My wheat starter is active!  Very bubbly when I took the lid off this morning.  So, I'm moving on to step 3 of the pineapple juice method

Wheat:

thumbnail_IMG_6456.jpg.2c81fa96af5db8df1e9ee19822e0dedc.jpg

 

Bad news:  My rye starter molded!  What the heck????  Same conditions as the wheat version,so I don't know what happened.  You can see the white fuzzy mold on the right side of the container here:

 

thumbnail_IMG_6457.jpg.c96646f6d61e2194981015caf3b6af89.jpg

 

So, I'm throwing that out.  Sigh.  At least the wheat one is doing good.

 

 

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if the wheat one takes off ,  put 1/2 in a clean container, and 1`/2 in another

 

thee feed wheat to #1 , and rye to #2 .  soon #2 will be rye.

 

 

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12 hours ago, HungryChris said:

We just don't go through enough bread to justify getting one of these for bread making, but I have always had the strong desire to experiment with making my own mustard blends and the idea of being able to grind the various seed types myself for that effort still exists. Anyone have experience with this? Would this machine  be a good fit, or just plain overkill?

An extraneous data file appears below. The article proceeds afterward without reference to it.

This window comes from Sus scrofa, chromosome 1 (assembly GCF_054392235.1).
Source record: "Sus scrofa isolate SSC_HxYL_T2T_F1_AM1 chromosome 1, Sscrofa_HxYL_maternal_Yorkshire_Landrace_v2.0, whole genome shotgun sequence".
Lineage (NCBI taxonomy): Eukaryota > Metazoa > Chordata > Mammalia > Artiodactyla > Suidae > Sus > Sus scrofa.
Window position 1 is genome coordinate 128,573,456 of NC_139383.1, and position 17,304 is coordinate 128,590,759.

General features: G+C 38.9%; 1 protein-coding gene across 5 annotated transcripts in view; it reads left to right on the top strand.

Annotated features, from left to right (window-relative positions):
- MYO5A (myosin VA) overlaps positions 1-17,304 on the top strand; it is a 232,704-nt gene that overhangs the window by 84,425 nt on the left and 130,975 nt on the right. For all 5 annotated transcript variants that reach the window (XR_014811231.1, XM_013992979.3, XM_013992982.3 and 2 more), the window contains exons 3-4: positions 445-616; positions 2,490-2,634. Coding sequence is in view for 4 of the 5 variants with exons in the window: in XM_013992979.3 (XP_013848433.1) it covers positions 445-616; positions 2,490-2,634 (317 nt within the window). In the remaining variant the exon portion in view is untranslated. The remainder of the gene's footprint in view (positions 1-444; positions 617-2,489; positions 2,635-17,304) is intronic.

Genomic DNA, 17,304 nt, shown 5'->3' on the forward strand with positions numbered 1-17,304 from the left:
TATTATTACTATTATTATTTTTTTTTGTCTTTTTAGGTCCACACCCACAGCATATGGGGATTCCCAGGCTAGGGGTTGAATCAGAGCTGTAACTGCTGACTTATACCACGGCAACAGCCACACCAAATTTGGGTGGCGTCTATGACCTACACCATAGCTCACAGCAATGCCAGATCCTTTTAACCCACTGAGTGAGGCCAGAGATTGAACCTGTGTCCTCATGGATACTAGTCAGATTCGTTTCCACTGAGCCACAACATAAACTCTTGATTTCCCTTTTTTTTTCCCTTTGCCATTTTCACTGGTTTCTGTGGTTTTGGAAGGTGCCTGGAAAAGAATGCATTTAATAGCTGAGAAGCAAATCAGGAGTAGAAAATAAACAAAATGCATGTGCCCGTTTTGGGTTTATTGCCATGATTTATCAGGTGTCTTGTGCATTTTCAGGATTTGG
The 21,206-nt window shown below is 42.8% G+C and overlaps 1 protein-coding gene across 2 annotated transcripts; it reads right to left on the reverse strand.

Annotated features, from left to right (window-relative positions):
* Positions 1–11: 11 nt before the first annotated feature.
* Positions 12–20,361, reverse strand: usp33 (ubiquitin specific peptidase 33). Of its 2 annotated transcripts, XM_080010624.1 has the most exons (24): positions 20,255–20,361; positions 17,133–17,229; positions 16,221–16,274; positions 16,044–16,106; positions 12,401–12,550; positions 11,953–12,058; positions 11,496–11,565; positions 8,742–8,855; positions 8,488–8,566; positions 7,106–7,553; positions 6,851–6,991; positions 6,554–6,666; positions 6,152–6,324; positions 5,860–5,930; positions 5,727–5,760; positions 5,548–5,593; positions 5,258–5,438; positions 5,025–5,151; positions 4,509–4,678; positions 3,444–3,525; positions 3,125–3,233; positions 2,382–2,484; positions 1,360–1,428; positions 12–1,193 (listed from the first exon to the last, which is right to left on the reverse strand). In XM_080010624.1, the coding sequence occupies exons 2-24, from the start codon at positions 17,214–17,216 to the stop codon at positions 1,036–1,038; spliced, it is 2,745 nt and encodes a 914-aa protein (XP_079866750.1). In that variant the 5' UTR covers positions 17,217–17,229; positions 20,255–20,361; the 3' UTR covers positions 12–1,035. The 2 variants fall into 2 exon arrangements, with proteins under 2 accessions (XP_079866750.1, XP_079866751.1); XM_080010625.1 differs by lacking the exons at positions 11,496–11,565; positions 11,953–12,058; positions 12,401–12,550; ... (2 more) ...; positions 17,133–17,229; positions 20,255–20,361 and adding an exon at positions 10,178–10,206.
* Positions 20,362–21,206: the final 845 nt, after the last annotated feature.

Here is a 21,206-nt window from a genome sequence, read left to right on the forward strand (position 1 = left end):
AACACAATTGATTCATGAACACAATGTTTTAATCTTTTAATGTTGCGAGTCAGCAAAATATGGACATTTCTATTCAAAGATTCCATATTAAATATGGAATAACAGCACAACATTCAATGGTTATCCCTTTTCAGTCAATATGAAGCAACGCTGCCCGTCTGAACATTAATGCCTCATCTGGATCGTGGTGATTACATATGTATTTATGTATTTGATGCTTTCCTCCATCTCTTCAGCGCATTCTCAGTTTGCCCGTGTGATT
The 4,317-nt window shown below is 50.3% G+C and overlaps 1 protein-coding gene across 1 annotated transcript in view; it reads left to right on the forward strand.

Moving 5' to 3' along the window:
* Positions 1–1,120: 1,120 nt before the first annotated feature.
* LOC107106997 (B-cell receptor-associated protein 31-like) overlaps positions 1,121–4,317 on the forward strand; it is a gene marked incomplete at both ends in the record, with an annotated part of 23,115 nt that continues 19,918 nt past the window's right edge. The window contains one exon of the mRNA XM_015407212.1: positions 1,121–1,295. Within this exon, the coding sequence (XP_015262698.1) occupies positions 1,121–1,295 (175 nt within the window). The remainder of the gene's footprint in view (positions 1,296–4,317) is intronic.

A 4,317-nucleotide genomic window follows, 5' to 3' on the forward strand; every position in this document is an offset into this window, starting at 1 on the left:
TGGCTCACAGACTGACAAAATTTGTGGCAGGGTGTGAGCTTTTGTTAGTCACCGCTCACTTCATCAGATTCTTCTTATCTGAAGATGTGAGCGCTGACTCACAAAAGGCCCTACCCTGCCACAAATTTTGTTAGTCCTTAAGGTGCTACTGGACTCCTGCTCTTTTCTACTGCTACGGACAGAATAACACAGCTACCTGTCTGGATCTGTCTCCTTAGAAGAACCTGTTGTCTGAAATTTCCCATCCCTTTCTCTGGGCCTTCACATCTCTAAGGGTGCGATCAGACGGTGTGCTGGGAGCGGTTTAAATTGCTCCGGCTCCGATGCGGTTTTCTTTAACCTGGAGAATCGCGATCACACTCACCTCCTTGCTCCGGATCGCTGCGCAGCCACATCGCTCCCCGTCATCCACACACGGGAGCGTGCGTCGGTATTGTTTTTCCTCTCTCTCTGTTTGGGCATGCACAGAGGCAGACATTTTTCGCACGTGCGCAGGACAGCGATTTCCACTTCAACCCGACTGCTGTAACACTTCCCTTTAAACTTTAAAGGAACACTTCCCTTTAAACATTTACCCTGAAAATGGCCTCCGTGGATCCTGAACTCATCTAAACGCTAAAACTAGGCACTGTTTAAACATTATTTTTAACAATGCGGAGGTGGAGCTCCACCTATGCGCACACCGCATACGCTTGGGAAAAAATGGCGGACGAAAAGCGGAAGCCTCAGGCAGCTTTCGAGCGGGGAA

HC

@andiesenji just used a blender for her homemade mustard in the eGCI class on Basic Condiments. Click here.

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“Peter: Oh my god, Brian, there's a message in my Alphabits. It says, 'Oooooo.'

Brian: Peter, those are Cheerios.”

– From Fox TV’s “Family Guy”

 

Tim Oliver

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@48 hours : Nada.

 

topped the goop up as directed.

 

no green mold though !